Plastron drag reduction

In a vacuum, all objects will fall with the same acceleration, independent of their size. This was illustrated by Astronaut Dave Scott at the end of the last Apollo 15 moon walk in 1971. He dropped a hammer and a feather simultaneously and they were observed to strike the lunar surface at the same time (see below and click here for more details). However, on Earth we know from everyday experience that hammers fall faster than feathers because of air resistance.

As every parachutist knows, objects falling through air will attain a terminal velocity where the upward drag and buoyancy forces equal the downward gravitational force. The same is true when falling though any liquid. We wanted to find out whether an object surrounded by a film of air due to a superhydrophobic coating (known as a plastron) would be able to fall faster than an uncoated object due to a reduction in the upward drag force.

Researcher standing in front of transparent tube of water in which acrylic spheres can be dropped.

To explore this, we set up a large transparent tube of water (see above). We then compared the motion of 1½ inch diameter acrylic spheres with three different surface coatings (below). The object on the left is an acrylic sphere with a thin rough coating. The object in the centre is the same acrylic sphere with its thin layer coating having an additional coating of a superhydrophobic paint, which results in plastron formation. The object on the right is the same as in the centre, but with an ethanol pre-treatment to suppress the formation of a plastron. (Note that insect physiologists use immersion in ethanol to remove plastrons, which is why we knew to use the same trick here.)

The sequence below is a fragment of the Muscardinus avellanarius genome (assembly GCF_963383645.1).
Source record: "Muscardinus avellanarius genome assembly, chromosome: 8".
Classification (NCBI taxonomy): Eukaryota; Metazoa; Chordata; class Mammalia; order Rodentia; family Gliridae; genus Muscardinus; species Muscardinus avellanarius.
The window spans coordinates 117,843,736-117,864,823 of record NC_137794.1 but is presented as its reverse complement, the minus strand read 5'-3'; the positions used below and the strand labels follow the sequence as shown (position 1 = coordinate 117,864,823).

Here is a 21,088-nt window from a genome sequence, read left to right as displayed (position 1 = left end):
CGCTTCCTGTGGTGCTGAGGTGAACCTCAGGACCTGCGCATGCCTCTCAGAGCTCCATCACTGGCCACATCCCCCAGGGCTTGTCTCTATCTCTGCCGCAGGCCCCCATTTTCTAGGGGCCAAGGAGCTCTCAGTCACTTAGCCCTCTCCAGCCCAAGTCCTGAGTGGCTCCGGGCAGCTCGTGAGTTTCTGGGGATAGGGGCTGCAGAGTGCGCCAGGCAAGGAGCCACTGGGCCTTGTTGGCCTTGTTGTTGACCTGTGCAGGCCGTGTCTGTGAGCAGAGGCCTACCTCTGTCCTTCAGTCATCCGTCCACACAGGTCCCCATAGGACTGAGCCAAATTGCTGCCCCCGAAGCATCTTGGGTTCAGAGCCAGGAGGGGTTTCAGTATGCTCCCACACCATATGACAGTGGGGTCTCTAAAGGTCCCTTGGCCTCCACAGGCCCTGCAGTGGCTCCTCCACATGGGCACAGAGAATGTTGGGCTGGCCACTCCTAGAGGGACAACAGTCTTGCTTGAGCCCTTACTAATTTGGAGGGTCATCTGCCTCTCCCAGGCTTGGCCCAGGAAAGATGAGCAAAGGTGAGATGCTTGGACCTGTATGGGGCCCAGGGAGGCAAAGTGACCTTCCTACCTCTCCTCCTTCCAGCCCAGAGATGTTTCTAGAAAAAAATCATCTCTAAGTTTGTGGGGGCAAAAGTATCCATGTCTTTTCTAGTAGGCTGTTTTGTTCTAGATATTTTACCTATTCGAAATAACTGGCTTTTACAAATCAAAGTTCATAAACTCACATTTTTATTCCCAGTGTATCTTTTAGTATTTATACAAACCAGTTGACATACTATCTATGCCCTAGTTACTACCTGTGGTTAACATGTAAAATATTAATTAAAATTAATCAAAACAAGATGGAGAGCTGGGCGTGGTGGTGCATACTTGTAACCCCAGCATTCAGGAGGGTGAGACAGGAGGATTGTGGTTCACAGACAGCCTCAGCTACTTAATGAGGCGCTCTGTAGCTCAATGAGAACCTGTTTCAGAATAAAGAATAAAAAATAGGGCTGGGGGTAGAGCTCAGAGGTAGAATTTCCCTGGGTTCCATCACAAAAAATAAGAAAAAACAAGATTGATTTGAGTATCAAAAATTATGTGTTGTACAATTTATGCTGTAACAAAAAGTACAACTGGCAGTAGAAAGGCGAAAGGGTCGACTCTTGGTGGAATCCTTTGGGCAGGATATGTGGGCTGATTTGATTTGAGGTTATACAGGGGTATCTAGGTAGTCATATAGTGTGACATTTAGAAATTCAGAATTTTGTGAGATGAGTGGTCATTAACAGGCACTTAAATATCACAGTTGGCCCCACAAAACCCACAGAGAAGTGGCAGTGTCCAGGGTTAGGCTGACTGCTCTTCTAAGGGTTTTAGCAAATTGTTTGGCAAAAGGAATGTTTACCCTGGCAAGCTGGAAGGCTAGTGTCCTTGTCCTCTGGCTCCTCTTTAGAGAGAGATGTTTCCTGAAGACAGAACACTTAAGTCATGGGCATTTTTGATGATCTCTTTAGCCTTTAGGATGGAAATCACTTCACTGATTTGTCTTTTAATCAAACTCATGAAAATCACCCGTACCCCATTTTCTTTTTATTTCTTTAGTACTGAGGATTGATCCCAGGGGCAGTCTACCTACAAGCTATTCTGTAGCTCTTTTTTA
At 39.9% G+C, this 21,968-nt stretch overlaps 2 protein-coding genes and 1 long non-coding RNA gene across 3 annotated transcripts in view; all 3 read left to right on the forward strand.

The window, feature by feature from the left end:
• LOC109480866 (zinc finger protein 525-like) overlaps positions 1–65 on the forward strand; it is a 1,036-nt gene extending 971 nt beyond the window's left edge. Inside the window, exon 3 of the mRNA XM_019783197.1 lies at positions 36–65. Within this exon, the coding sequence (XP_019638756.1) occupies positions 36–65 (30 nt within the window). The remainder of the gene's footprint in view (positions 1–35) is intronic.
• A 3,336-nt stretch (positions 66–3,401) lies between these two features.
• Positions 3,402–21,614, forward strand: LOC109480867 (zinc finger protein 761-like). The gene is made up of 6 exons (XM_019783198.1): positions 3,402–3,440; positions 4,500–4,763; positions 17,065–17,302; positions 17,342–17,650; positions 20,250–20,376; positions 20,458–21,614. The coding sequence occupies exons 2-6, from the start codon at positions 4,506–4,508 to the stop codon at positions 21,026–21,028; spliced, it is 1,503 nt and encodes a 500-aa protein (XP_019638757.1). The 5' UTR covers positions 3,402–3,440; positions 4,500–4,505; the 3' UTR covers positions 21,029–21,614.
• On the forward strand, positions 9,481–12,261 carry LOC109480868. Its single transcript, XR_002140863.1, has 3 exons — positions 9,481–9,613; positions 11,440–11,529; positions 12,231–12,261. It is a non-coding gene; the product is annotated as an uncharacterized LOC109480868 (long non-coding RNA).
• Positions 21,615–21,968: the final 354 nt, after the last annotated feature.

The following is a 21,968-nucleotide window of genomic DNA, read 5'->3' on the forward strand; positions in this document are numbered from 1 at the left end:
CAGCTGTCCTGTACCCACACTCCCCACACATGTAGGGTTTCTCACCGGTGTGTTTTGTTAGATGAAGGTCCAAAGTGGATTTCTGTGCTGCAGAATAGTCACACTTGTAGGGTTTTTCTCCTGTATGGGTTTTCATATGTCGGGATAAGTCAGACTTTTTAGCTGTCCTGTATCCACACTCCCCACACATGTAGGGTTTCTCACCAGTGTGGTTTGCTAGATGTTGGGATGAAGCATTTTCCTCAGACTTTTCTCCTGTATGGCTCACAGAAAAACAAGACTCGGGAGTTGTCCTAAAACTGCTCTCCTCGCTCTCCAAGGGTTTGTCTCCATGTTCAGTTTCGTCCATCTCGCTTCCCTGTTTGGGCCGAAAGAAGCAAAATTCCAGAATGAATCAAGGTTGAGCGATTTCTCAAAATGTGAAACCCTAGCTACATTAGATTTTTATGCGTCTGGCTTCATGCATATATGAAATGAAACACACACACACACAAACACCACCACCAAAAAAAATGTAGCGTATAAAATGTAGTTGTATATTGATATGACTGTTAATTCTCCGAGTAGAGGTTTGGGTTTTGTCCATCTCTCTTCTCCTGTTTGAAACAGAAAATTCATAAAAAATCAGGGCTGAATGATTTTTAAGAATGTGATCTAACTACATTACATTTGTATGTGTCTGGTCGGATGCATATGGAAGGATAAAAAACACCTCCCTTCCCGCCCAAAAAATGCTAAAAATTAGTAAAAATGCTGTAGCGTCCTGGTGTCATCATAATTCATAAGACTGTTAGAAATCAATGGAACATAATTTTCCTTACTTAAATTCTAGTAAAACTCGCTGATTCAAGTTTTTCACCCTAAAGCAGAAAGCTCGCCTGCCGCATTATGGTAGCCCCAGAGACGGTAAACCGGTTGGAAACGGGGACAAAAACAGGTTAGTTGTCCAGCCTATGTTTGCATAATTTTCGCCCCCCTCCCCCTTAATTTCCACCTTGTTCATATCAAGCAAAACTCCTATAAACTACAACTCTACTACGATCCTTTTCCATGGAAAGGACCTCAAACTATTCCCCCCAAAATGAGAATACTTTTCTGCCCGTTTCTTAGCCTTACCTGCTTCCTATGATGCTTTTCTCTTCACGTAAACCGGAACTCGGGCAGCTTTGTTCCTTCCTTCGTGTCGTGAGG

It is clear that the sphere with the plastron falls fastest, whereas there is no difference between the uncoated sphere and that treated with ethanol.

The reason for drag reduction is that the external flow transfers momentum across the water-air interface which generates circulation of air in the plastron. There is an optimum thickness for the plastron air layer at which the drag is minimized. If the air layer is too thin, it is not possible to have a circulation of air in the plastron and drag increases to the value that would be expected for a solid object directly in contact with the water. More about the theory of drag reduction can be found here.

We have seen that plastron drag reduction can make acrylic spheres fall faster. An obvious question is whether plastron formation can be utilised on boat hulls to make them go faster. For a debate about the possible relevance to the 2012 Olympics, see the RCUK/Royal Institution Cutting Edge 2012 debate below: